Triassic Carnivore Shows That Animals Resembled Dinosaurs Before Dinos Existed

The newly identified species, Teleocrater rhadinus, looked part crocodile and part dinosaur, and is forcing a rethink of early dinosaur evolution.

Dinosaurs arguably entered the media age with the hit 1974 BBC television series Before the Ark, written and presented by the British paleontologist Alan Charig. The series inspired generations of dino enthusiasts, and conveyed Charig’s passion for prehistory. He was particularly interested in mysterious animal remains unearthed in 1933 by fellow paleontologist Francis Rex Parrington, so much so that 30 years later, he traveled to the site where Parrington worked — the Manda Beds of southern Tanzania, Africa — to acquire additional fossils.

Now, a decade after Charig’s death, the animal behind these puzzling fossils has been identified as Teleocrater rhadinus, a scrappy reptile that is forcing a rethink of early dinosaur evolution. Importantly, it reveals that animals looked like dinosaurs even before actual dinosaurs existed.

T. rhadinus uniquely possesses crocodile, non-avian dinosaur, and bird features, according to a paper describing the species that appears in the journal Nature. Charig is listed as the paper’s senior author, honoring his earlier work on the fossils.

Lead author Sterling Nesbitt of Virginia Tech’s Department of Geosciences and his team obtained more remains for the reptile in 2015 and subsequently analyzed all of the fossils. The researchers determined that the toothy predator marched around on four limbs like a crocodile and had croc-ish ankle joints.

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In terms of classic dinosaur characteristics, it possessed a long neck, a Tyrannosaurus rex-like hunger for meat, depressions for an enlarged jaw musculature on the roof of its skull, and muscular upper legs like those of many non-avian dinosaurs and later birds.

The fossils suggest that Teleocrater grew to about 6.5 to 10 feet long and weighed between 20 and 65 pounds. Nesbitt and his team suspect that it feasted on many different types of animals, including close relatives of mammals.

Although the predator looked a lot like a dinosaur, “it cannot be classified as a dinosaur because it doesn’t share all of the unique features that dinosaurs share,” Nesbitt told Seeker. But he noted that “Teleocrater shares more characteristics with dinosaurs and their relatives than with crocodiles and their relatives.”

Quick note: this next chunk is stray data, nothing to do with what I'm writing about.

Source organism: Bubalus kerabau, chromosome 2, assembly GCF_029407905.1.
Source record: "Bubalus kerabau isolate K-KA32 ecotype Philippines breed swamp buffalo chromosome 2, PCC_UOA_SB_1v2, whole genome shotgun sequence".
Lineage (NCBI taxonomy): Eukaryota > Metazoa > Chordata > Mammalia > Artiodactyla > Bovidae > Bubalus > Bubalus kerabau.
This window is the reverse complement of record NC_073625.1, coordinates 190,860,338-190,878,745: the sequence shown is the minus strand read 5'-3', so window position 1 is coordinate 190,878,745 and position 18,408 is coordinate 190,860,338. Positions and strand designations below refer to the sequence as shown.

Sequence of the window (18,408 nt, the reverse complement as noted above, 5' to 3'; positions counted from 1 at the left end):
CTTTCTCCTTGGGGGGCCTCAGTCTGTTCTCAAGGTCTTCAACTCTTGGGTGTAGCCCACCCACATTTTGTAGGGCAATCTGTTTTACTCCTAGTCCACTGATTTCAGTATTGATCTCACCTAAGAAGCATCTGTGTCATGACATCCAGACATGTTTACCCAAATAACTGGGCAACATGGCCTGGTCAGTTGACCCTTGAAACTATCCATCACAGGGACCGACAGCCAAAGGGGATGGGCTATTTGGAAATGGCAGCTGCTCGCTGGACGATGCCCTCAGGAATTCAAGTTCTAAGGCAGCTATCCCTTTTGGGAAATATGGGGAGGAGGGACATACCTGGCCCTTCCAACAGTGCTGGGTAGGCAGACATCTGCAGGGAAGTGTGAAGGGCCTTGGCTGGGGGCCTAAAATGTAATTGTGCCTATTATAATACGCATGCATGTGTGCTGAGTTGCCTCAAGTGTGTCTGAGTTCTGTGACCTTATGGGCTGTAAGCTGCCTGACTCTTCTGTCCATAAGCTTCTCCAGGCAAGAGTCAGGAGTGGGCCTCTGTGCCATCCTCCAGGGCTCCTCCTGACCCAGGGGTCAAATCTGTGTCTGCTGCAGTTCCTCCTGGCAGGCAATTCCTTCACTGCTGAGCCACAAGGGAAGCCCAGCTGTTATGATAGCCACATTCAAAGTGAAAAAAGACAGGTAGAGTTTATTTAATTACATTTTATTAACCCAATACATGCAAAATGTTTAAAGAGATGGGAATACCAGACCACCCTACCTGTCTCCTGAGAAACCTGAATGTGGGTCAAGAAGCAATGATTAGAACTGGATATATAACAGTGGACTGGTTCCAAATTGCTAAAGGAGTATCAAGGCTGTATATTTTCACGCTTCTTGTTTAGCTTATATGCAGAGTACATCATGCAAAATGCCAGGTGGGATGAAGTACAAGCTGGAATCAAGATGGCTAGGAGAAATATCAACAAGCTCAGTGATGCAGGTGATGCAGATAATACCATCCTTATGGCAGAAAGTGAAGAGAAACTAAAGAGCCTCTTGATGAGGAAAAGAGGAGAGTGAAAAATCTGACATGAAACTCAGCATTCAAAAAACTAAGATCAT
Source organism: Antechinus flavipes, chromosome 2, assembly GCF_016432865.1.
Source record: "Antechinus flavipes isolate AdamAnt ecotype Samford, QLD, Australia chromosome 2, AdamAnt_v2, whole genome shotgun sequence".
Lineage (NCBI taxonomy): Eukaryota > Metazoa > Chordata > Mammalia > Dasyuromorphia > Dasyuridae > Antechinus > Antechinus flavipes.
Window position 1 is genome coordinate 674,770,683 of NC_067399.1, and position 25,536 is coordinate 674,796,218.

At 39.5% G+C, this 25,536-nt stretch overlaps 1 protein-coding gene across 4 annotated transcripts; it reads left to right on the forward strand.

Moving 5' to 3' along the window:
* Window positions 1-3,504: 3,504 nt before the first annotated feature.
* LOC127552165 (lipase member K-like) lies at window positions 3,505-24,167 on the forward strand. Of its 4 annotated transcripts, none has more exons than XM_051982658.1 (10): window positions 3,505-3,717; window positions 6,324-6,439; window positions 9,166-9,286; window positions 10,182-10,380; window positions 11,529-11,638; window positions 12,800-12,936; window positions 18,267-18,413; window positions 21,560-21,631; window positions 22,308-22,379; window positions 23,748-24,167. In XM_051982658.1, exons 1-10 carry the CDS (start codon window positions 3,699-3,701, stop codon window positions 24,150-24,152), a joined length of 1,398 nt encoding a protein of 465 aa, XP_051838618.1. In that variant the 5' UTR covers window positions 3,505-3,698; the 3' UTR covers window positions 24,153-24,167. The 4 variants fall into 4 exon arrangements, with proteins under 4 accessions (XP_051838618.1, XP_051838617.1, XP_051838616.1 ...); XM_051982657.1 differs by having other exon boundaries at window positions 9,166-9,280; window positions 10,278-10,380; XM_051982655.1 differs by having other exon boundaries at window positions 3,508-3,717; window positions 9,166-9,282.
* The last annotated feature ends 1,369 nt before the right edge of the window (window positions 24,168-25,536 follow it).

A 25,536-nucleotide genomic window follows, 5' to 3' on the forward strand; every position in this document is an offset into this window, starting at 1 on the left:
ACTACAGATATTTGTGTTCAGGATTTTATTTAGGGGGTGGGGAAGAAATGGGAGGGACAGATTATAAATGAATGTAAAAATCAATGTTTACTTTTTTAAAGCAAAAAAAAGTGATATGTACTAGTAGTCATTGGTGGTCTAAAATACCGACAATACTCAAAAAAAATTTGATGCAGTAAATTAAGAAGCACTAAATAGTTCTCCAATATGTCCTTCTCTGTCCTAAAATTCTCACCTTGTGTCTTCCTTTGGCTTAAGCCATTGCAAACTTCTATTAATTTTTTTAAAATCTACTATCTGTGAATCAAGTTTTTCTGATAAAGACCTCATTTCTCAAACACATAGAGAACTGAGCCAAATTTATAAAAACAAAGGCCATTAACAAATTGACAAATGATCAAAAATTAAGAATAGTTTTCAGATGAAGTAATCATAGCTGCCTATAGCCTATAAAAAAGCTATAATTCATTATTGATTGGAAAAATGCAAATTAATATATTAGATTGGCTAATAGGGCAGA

Teleocrater was dated to 245 million years ago, close to the time when early reptiles known as archosaurs diverged into two major lineages: one that led to crocodylians (aquatic reptiles like alligators and crocodiles) and another that, through dinosaurs, eventually led to today’s birds. Teleocrater is now the oldest known member of the latter group.

Given this important positioning, Teleocrater is sure to be used as a model animal for understanding dinosaur origins. Previously, Triassic reptiles like Lagerpeton and Marasuchus were in this role, but Teleocrater is even older.

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Teleocrater was part of a side branch of dinosaur cousin,” Nesbitt said. “It never became a dinosaur, just like a chimp will never become a human.”

As a result, the species has no direct living descendants today. Nevertheless, it possessed both iconic crocodile and dinosaur characteristics some 10 million years before the first unambiguous dinosaurs evolved in what are now Argentina, Brazil, Zimbabwe, and India.

Teleocrater and its close relatives show that the overall body plan that once was thought to characterize crocodile-line reptiles was also present in the first members of the lineage that led to dinosaurs,” co-author Martin Ezcurra of the Museo Argentino de Ciencias Naturales in Buenos Aires said in a statement.

Teleocrater and its relatives, which form a group called Aphanosauria per the new paper, were very widespread. Their remains have been found not only in what is now Africa but also in Russia, India, and Brazil.

Nesbitt said that the Triassic Period has long been considered to be the great “Age of Crocodile Relatives” because these aquatic reptiles were diverse, abundant, and located across much of the planet during that time. Now it’s known that Teleocrater and other close relatives of dinosaurs were equally diverse and widespread during the same time, setting the stage for dinosaurs dominating the Jurassic Period.

Co-author Paul Barrett, who worked with Charig at the Natural History Museum in London, said that his late colleague “would have been thrilled to see one of ‘his’ animals finally being named and occupying such an interesting position in the Tree of Life.”

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